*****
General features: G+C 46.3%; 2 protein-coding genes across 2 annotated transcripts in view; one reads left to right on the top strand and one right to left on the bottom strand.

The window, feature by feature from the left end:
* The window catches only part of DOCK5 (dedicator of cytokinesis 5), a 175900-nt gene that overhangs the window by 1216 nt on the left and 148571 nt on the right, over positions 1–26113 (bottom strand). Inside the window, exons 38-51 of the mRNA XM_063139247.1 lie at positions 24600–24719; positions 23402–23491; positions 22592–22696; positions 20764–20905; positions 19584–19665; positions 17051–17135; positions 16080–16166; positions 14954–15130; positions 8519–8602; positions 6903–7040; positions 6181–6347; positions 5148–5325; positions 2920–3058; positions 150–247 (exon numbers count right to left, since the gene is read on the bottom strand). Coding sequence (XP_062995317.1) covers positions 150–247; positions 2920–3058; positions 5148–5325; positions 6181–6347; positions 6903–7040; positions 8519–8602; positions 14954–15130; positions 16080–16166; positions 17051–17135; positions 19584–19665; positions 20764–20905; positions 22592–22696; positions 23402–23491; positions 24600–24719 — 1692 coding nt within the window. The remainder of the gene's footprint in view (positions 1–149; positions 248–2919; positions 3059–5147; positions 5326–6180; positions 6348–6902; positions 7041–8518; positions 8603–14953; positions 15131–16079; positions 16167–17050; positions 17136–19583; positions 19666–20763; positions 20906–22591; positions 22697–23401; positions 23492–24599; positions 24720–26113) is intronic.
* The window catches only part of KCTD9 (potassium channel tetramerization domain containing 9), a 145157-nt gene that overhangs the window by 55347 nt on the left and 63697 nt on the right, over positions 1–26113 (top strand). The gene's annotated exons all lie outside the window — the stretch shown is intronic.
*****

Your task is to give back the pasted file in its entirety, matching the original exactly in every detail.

General features: G+C 46.3%; 2 protein-coding genes across 2 annotated transcripts in view; one reads left to right on the top strand and one right to left on the bottom strand.

The window, feature by feature from the left end:
* The window catches only part of DOCK5 (dedicator of cytokinesis 5), a 175900-nt gene that overhangs the window by 1216 nt on the left and 148571 nt on the right, over positions 1–26113 (bottom strand). Inside the window, exons 38-51 of the mRNA XM_063139247.1 lie at positions 24600–24719; positions 23402–23491; positions 22592–22696; positions 20764–20905; positions 19584–19665; positions 17051–17135; positions 16080–16166; positions 14954–15130; positions 8519–8602; positions 6903–7040; positions 6181–6347; positions 5148–5325; positions 2920–3058; positions 150–247 (exon numbers count right to left, since the gene is read on the bottom strand). Coding sequence (XP_062995317.1) covers positions 150–247; positions 2920–3058; positions 5148–5325; positions 6181–6347; positions 6903–7040; positions 8519–8602; positions 14954–15130; positions 16080–16166; positions 17051–17135; positions 19584–19665; positions 20764–20905; positions 22592–22696; positions 23402–23491; positions 24600–24719 — 1692 coding nt within the window. The remainder of the gene's footprint in view (positions 1–149; positions 248–2919; positions 3059–5147; positions 5326–6180; positions 6348–6902; positions 7041–8518; positions 8603–14953; positions 15131–16079; positions 16167–17050; positions 17136–19583; positions 19666–20763; positions 20906–22591; positions 22697–23401; positions 23492–24599; positions 24720–26113) is intronic.
* The window catches only part of KCTD9 (potassium channel tetramerization domain containing 9), a 145157-nt gene that overhangs the window by 55347 nt on the left and 63697 nt on the right, over positions 1–26113 (top strand). The gene's annotated exons all lie outside the window — the stretch shown is intronic.